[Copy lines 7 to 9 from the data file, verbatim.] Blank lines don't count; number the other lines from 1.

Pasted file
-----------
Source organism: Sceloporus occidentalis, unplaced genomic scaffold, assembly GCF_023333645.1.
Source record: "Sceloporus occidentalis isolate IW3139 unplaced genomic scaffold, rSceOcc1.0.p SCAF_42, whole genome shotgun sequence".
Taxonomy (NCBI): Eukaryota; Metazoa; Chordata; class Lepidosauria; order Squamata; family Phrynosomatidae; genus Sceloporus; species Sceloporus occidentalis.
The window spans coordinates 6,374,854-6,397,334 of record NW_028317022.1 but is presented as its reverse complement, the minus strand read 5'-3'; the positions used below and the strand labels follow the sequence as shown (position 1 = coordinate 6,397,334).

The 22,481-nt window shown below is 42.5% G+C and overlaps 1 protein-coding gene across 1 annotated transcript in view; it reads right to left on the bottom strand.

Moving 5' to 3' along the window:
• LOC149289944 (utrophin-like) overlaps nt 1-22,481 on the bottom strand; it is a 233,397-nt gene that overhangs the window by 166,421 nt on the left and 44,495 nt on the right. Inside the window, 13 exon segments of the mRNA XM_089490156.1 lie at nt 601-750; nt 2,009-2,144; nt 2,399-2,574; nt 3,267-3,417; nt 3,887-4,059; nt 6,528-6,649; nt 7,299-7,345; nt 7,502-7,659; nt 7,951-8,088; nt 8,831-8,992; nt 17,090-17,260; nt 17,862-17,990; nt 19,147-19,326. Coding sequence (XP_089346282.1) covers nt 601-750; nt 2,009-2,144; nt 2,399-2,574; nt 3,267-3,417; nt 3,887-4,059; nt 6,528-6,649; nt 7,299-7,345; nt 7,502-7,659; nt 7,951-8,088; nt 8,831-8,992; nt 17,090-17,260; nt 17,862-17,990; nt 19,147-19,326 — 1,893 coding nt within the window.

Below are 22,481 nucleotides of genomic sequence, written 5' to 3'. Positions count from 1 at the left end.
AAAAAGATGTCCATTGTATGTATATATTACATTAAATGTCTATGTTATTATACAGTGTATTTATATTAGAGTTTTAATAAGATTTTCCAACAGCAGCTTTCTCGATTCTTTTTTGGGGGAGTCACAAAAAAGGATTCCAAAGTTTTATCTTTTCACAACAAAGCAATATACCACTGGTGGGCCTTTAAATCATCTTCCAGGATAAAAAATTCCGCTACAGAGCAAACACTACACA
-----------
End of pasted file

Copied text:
• LOC149289944 (utrophin-like) overlaps nt 1-22,481 on the bottom strand; it is a 233,397-nt gene that overhangs the window by 166,421 nt on the left and 44,495 nt on the right. Inside the window, 13 exon segments of the mRNA XM_089490156.1 lie at nt 601-750; nt 2,009-2,144; nt 2,399-2,574; nt 3,267-3,417; nt 3,887-4,059; nt 6,528-6,649; nt 7,299-7,345; nt 7,502-7,659; nt 7,951-8,088; nt 8,831-8,992; nt 17,090-17,260; nt 17,862-17,990; nt 19,147-19,326. Coding sequence (XP_089346282.1) covers nt 601-750; nt 2,009-2,144; nt 2,399-2,574; nt 3,267-3,417; nt 3,887-4,059; nt 6,528-6,649; nt 7,299-7,345; nt 7,502-7,659; nt 7,951-8,088; nt 8,831-8,992; nt 17,090-17,260; nt 17,862-17,990; nt 19,147-19,326 — 1,893 coding nt within the window.

Below are 22,481 nucleotides of genomic sequence, written 5' to 3'. Positions count from 1 at the left end.
AAAAAGATGTCCATTGTATGTATATATTACATTAAATGTCTATGTTATTATACAGTGTATTTATATTAGAGTTTTAATAAGATTTTCCAACAGCAGCTTTCTCGATTCTTTTTTGGGGGAGTCACAAAAAAGGATTCCAAAGTTTTATCTTTTCACAACAAAGCAATATACCACTGGTGGGCCTTTAAATCATCTTCCAGGATAAAAAATTCCGCTACAGAGCAAACACTACACA